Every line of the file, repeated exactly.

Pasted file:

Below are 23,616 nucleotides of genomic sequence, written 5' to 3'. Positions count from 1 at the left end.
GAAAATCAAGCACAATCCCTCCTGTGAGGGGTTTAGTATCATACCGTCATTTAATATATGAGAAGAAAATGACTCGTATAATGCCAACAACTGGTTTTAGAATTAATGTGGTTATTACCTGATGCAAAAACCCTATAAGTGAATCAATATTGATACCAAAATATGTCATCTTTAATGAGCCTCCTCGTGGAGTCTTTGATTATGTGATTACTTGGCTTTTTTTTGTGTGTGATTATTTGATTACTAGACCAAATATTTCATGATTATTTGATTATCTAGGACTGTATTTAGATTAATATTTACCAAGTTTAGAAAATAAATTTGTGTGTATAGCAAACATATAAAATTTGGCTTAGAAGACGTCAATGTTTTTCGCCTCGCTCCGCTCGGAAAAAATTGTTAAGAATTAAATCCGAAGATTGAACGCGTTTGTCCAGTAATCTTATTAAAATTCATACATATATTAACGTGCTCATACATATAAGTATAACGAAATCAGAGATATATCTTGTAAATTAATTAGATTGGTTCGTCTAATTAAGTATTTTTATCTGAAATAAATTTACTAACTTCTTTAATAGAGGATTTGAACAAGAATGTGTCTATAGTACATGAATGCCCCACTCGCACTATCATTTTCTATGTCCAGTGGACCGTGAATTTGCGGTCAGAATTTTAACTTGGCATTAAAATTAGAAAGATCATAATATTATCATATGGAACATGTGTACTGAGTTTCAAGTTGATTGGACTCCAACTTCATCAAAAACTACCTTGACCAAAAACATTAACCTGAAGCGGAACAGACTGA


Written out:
Below are 23,616 nucleotides of genomic sequence, written 5' to 3'. Positions count from 1 at the left end.
GAAAATCAAGCACAATCCCTCCTGTGAGGGGTTTAGTATCATACCGTCATTTAATATATGAGAAGAAAATGACTCGTATAATGCCAACAACTGGTTTTAGAATTAATGTGGTTATTACCTGATGCAAAAACCCTATAAGTGAATCAATATTGATACCAAAATATGTCATCTTTAATGAGCCTCCTCGTGGAGTCTTTGATTATGTGATTACTTGGCTTTTTTTTGTGTGTGATTATTTGATTACTAGACCAAATATTTCATGATTATTTGATTATCTAGGACTGTATTTAGATTAATATTTACCAAGTTTAGAAAATAAATTTGTGTGTATAGCAAACATATAAAATTTGGCTTAGAAGACGTCAATGTTTTTCGCCTCGCTCCGCTCGGAAAAAATTGTTAAGAATTAAATCCGAAGATTGAACGCGTTTGTCCAGTAATCTTATTAAAATTCATACATATATTAACGTGCTCATACATATAAGTATAACGAAATCAGAGATATATCTTGTAAATTAATTAGATTGGTTCGTCTAATTAAGTATTTTTATCTGAAATAAATTTACTAACTTCTTTAATAGAGGATTTGAACAAGAATGTGTCTATAGTACATGAATGCCCCACTCGCACTATCATTTTCTATGTCCAGTGGACCGTGAATTTGCGGTCAGAATTTTAACTTGGCATTAAAATTAGAAAGATCATAATATTATCATATGGAACATGTGTACTGAGTTTCAAGTTGATTGGACTCCAACTTCATCAAAAACTACCTTGACCAAAAACATTAACCTGAAGCGGAACAGACTGA